By Scott Vierick, Historian
The shift towards accessible, digital experiences that many historic sites, cultural institutions, and museums have embraced to share their collections, histories, and stories with a broader audience has perhaps never seemed more important. As the response to COVID-19 keeps more and more of us at home—many with kids to entertain—we wanted to highlight some of our favorite digital projects that can keep you engaged and entertained from afar.
Trip to a battlefield canceled? HAI has collaborated with the American Battlefield Trust on several smartphone apps that explore major Civil War battlefields in Virginia. These “Battle Apps” include in-depth descriptions of the battles, videos featuring historical experts, and recreated audio accounts from eyewitnesses. If military history is your thing, you also may enjoy the National World War II Memorial app we developed with the Trust for the National Mall. It features personal stories of the men or women who contributed to the war effort from each of the states and territories represented at the memorial. All of these apps are available for free on the Apple App Store and Google Play Store.
Want to be reminded of the good that people can do, even in the face of adversity? HAI worked with the National Philanthropic Trust to create an interactive timeline that charts the changing nature of philanthropy over the centuries. We collaborated with the National Center for Civil & Human Rights to create an online Freedom Mosaic that highlights several individuals who have helped make the world more free and just. The mosaic includes images, facts, and, in some cases, oral histories. “For Community and Country,” a digital exhibit created with Texas A&M University-Corpus Christi, explores the inspirational life and legacy of civil rights activist Dr. Hector P. Garcia.
Want to take a historical walk in someone else’s shoes? In partnership with Pearson Education, we helped create Project Imagine, a digital learning tool for high schoolers (and interested adults). Project Imagine uses primary sources to help students learn about the past and experience major events and changes in American history, from a woman on the homefront during World War II to an immigrant living in a New York City tenement. While it is intended for schools and classrooms, some content is available for free through the Project Imagine site.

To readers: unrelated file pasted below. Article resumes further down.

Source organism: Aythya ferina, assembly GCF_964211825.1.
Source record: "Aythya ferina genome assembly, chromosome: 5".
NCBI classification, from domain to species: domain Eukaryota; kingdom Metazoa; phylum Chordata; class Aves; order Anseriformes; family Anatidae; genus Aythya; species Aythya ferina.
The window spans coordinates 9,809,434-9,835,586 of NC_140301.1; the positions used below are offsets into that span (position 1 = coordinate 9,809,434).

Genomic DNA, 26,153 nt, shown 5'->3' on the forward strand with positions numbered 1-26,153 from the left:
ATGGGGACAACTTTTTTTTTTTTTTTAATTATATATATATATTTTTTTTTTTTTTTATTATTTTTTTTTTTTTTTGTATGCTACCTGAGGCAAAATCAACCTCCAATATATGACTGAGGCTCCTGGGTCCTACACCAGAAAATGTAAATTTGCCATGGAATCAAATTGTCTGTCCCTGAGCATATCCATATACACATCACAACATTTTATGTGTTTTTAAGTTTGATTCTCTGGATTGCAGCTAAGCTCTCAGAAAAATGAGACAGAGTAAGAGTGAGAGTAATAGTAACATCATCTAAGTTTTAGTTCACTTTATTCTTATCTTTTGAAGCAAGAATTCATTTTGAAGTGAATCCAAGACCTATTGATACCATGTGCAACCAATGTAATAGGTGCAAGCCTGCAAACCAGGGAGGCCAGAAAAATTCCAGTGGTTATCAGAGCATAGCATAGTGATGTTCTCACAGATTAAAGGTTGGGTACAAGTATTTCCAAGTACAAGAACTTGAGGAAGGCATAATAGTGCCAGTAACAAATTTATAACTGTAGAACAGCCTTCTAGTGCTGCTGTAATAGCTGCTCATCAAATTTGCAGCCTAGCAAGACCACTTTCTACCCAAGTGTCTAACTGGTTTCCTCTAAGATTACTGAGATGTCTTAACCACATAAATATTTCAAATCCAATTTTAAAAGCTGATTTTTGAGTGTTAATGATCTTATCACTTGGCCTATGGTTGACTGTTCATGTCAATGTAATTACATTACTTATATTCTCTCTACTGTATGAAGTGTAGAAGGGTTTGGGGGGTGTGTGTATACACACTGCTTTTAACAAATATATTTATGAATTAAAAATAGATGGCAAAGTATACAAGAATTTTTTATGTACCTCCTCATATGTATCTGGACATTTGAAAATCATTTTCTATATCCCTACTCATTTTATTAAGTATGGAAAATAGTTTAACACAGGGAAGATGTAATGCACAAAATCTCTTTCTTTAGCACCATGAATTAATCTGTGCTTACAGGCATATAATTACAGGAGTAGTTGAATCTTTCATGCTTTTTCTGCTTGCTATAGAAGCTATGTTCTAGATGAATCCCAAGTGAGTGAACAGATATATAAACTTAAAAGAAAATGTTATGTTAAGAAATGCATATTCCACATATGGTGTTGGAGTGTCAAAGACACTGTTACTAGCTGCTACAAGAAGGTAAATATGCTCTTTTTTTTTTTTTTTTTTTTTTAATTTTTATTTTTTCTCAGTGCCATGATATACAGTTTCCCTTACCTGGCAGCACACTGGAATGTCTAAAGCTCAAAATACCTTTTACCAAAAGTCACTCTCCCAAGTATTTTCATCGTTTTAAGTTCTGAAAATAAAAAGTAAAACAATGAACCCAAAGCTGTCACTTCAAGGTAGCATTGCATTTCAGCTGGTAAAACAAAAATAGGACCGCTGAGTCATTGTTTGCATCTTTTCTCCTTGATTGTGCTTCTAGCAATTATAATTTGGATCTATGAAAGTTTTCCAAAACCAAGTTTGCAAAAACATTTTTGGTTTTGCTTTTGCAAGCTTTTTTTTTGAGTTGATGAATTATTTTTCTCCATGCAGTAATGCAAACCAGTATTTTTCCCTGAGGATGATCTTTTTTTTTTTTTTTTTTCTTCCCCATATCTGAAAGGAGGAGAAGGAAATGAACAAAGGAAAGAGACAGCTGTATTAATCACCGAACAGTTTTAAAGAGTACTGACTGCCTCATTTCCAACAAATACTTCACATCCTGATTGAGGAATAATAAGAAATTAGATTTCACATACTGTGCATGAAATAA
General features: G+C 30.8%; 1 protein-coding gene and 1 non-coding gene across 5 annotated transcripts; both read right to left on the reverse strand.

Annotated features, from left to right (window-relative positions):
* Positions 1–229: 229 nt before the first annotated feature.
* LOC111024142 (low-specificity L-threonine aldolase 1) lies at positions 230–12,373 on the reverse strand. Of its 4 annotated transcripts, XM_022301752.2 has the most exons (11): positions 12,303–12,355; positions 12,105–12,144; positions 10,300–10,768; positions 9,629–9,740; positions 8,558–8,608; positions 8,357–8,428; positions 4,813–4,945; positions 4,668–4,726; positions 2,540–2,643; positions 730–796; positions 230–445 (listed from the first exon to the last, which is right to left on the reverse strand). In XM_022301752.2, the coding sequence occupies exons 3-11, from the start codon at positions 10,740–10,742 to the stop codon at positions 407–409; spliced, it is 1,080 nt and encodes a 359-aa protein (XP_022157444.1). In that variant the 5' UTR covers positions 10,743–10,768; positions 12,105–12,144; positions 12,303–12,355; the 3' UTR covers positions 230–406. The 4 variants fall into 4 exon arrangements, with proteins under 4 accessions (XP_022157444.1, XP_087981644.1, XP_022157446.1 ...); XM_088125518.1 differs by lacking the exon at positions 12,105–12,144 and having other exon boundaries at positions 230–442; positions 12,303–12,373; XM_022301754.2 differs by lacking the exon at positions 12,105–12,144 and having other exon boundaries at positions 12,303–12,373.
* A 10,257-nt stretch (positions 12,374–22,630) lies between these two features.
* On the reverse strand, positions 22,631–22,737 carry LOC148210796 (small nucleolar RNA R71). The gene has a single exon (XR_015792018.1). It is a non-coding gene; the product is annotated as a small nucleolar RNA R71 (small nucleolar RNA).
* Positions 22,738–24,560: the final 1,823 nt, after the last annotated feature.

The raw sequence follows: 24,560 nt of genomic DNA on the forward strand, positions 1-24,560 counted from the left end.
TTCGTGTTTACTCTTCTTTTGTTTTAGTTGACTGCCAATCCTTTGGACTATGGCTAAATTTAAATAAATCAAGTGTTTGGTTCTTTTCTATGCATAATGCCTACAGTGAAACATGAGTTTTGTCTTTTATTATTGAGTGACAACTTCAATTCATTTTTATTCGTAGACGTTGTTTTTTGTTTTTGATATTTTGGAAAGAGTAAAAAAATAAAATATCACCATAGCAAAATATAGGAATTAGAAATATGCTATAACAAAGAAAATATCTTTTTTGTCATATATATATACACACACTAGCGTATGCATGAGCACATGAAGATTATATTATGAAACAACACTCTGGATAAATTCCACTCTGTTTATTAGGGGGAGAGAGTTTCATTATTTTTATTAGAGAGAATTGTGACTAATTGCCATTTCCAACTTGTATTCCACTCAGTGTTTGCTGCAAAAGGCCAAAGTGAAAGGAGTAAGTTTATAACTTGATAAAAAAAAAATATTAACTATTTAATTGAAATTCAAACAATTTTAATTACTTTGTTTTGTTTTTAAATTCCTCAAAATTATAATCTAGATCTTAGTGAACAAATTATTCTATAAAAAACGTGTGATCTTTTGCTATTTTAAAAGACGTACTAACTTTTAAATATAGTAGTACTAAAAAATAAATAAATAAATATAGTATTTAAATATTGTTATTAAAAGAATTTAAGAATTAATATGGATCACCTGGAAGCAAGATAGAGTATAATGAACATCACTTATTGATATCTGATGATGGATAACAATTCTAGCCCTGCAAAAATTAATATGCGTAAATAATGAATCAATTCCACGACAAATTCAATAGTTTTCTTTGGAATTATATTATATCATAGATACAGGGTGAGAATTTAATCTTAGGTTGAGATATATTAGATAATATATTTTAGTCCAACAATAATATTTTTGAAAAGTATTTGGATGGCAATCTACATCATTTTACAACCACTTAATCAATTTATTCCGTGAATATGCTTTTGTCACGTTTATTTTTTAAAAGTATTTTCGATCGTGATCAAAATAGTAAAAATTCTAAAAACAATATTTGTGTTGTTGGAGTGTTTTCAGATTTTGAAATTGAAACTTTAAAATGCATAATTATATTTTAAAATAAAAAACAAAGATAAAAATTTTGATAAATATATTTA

In addition to the work we’ve done, many other historic sites have expansive digital offerings. George Washington’s Mount Vernon Estate features a virtual tour of the mansion, and an interactive experience called “Be Washington,” where visitors can face some of the challenges that Washington did. Thomas Jefferson’s Monticello is also offering guided virtual tours for both individuals and groups using the Zoom videoconferencing platform. Visitors who buy a ticket are matched with a guide who can take them through the mansion and answer questions. The Smithsonian is offering a variety of resources on its Distance Learning Lab and History Explorer platforms. From artifacts to videos to lesson plans, these resources have entertainment and educational value for kids and adults alike.
Many smaller museums, historic sites, and cultural institutions also offer digital content. The Whitesbog Preservation Trust and Menokin Foundation both host compelling oral histories on their websites. The Historic London Town & Gardens website offers detailed descriptions of its history and short bios of its residents. We suggest checking out the websites of your local museums, libraries, archives, and historical societies to see what might be available online. You might be surprised at the compelling histories you discover.